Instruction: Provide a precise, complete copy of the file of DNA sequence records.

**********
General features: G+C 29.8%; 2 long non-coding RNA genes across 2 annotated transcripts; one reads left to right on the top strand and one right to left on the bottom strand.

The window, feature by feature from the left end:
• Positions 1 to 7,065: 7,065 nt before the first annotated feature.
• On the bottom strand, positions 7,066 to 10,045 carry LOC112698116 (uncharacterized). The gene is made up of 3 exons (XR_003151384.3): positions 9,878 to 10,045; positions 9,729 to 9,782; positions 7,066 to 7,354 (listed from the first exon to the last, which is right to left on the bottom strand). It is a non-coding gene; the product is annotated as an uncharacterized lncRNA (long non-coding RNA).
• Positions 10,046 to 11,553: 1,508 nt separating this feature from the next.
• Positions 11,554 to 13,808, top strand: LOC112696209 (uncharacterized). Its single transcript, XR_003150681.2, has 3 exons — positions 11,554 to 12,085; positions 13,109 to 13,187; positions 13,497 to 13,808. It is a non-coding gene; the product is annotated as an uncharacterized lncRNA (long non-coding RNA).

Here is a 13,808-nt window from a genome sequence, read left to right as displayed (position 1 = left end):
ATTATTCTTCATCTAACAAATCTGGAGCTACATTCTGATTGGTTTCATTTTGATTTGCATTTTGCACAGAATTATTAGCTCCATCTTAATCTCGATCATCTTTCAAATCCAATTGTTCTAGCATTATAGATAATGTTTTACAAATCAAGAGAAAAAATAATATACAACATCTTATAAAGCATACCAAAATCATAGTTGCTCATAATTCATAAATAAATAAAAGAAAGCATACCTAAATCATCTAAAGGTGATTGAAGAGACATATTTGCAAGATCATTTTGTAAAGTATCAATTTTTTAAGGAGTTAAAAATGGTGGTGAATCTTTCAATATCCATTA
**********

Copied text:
General features: G+C 29.8%; 2 long non-coding RNA genes across 2 annotated transcripts; one reads left to right on the top strand and one right to left on the bottom strand.

The window, feature by feature from the left end:
• Positions 1 to 7,065: 7,065 nt before the first annotated feature.
• On the bottom strand, positions 7,066 to 10,045 carry LOC112698116 (uncharacterized). The gene is made up of 3 exons (XR_003151384.3): positions 9,878 to 10,045; positions 9,729 to 9,782; positions 7,066 to 7,354 (listed from the first exon to the last, which is right to left on the bottom strand). It is a non-coding gene; the product is annotated as an uncharacterized lncRNA (long non-coding RNA).
• Positions 10,046 to 11,553: 1,508 nt separating this feature from the next.
• Positions 11,554 to 13,808, top strand: LOC112696209 (uncharacterized). Its single transcript, XR_003150681.2, has 3 exons — positions 11,554 to 12,085; positions 13,109 to 13,187; positions 13,497 to 13,808. It is a non-coding gene; the product is annotated as an uncharacterized lncRNA (long non-coding RNA).

Here is a 13,808-nt window from a genome sequence, read left to right as displayed (position 1 = left end):
ATTATTCTTCATCTAACAAATCTGGAGCTACATTCTGATTGGTTTCATTTTGATTTGCATTTTGCACAGAATTATTAGCTCCATCTTAATCTCGATCATCTTTCAAATCCAATTGTTCTAGCATTATAGATAATGTTTTACAAATCAAGAGAAAAAATAATATACAACATCTTATAAAGCATACCAAAATCATAGTTGCTCATAATTCATAAATAAATAAAAGAAAGCATACCTAAATCATCTAAAGGTGATTGAAGAGACATATTTGCAAGATCATTTTGTAAAGTATCAATTTTTTAAGGAGTTAAAAATGGTGGTGAATCTTTCAATATCCATTA